NOAEL: No-observed-adverse-effect level.

NRC: National Research Council.

NTP: National Toxicology Program.

OECD: Organisation for Economic Co-operation and Development.

OSHA: Occupational Safety and Health Administration.

PAHs: Polycyclic aromatic hydrocarbons.

PCBs: Polychlorinated biphenyls.

PBDE: Polybrominated diphenyl ethers.

PBPK: Physiologically based pharmacokinetic model.

PFOA: Perfluorooctanoic acid.

Pharmacodynamics: Biological effect of chemical interaction with target sites in the body.

Pharmacokinetic: The quantitative study of factors that control the time course for absorption, distribution, metabolism, and excretion of chemicals within the body.

Suggested Citation:"Glossary." National Research Council. 2006. Human Biomonitoring for Environmental Chemicals. Washington, DC: The National Academies Press. doi: 10.17226/11700.
×

Polymorphism A genetic variant that appears in at least 1% of a population.

ppb: Parts per billion.

ppm: Parts per million.

Precision: A measure of the degree of agreement among individual results obtained from the same or identical specimens with the same method and by the same analyst and laboratory.

QA-QC: Quality assurance-quality control.

Reference ranges: Biologic measurements obtained in a reference population, typically a population with no known exposure or only minimal exposure to the toxicant of concern.

RfCs: Reference concentration is an estimate (with uncertainty spanning perhaps an order of magnitude) of a continuous inhalation exposure to the human population (including sensitive subgroups) that is likely to be without an appreciable risk of deleterious effects during a lifetime.

RfD: Reference dose is an estimate (with uncertainty spanning perhaps an order of magnitude) of a daily oral exposure to the human population (including sensitive subgroups) that is likely to be without an appreciable risk of deleterious effects during a lifetime.

Risk assessment: The evaluation of scientific information on the hazardous properties of environmental agents (hazard characterization), the dose-response relationship (dose-response assessment), and the extent of human exposure to those agents (exposure assessment).

RMBC: Rocky Mountain Biomonitoring Consortium.

Robustness: A measure of intralaboratory day-to-day variation induced by small changes in procedure.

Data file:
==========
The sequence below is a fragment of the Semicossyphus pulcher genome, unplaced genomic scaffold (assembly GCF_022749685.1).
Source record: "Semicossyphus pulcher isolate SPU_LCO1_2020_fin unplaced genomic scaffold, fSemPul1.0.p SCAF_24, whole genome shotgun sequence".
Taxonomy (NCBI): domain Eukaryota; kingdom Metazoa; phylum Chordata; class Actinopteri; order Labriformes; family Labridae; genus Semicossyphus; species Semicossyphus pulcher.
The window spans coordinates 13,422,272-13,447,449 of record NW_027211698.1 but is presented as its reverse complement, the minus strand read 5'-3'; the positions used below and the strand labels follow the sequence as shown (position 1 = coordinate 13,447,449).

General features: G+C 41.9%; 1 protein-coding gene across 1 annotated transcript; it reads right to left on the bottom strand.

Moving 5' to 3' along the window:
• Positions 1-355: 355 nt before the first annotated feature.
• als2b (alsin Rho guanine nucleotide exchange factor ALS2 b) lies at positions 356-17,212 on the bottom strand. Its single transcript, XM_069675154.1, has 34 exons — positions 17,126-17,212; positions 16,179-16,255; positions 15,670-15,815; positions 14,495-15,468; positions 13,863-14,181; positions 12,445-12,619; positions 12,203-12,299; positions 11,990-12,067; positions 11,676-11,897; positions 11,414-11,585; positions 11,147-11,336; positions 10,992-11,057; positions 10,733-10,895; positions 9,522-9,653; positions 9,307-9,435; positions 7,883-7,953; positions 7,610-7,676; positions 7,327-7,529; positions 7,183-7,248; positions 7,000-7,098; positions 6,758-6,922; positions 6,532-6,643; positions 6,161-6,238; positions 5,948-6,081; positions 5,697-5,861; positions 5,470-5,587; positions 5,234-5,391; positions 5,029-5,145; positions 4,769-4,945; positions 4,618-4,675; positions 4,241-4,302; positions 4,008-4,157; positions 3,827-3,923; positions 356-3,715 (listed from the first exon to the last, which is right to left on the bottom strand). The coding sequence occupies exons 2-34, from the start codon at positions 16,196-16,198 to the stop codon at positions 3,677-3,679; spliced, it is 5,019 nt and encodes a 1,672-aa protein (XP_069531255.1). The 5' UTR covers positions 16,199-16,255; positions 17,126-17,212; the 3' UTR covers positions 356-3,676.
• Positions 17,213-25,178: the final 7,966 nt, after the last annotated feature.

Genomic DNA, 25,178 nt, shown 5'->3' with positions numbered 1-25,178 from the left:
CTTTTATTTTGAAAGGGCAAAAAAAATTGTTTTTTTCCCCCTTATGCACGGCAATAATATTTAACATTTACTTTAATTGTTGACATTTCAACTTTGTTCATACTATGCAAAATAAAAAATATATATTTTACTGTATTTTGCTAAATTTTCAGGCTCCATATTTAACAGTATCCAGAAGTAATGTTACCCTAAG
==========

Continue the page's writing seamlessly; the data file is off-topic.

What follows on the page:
Ruggedness: A method’s reproducibility under the influence of variation in analyst, instrumentation, day of testing, and laboratory.

SCALE: Science, Children, Awareness-Raising, Legal Instruments and Evaluation is part of a larger European Environment and Health strategy to reduce and prevent diseases related to environmental exposures, with emphasis on exposures of susceptible populations, including children.

SES: socioeconomic status.

SOPs: Standard operating procedures.

Specificity: The ability to identify and quantify the target analyte in the presence of chemically similar interfering compounds.

TCDD: Dioxin.

TCE: Trichloroethylene.

TCP: 3,5,6-trichloro-2-pyridinol.

Suggested Citation:"Glossary." National Research Council. 2006. Human Biomonitoring for Environmental Chemicals. Washington, DC: The National Academies Press. doi: 10.17226/11700.
×

TLV-TWA: Threshold Limit Value-time weighted average is time-weighted average concentration for a conventional 8-hour workday and a 40-hour workweek, to which it is believed that nearly all workers may be repeatedly exposed, day after day, without adverse effect.

Toxicokinetics: A more recent term that has essentially the same meaning as pharmacokinetics, but refers specifically to non-drug substances, primarily toxic chemicals.

ULV: Upper-limit value.

USDA: United States Department of Agriculture.

VOCs: Volatile organic compounds.

Vd: Volume of distribution.

WHO: World Health Organization.

WWF: World Wildlife Fund

Suggested Citation:"Glossary." National Research Council. 2006. Human Biomonitoring for Environmental Chemicals. Washington, DC: The National Academies Press. doi: 10.17226/11700.
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Suggested Citation:"Glossary." National Research Council. 2006. Human Biomonitoring for Environmental Chemicals. Washington, DC: The National Academies Press. doi: 10.17226/11700.
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Biomonitoring—a method for measuring amounts of toxic chemicals in human tissues—is a valuable tool for studying potentially harmful environmental chemicals. Biomonitoring data have been used to confirm exposures to chemicals and validate public health policies. For example, population biomonitoring data showing high blood lead concentrations resulted in the U.S. Environmental Protection Agency's (EPA's) regulatory reduction of lead in gasoline; biomonitoring data confirmed a resultant drop in blood lead concentrations. Despite recent advances, the science needed to understand the implications of the biomonitoring data for human health is still in its nascent stages. Use of the data also raises communication and ethical challenges. In response to a congressional request, EPA asked the National Research Council to address those challenges in an independent study. Human Biomonitoring for Environmental Chemicals provides a framework for improving the use of biomonitoring data including developing and using biomarkers (measures of exposure), research to improve the interpretation of data, ways to communicate findings to the public, and a review of ethical issues.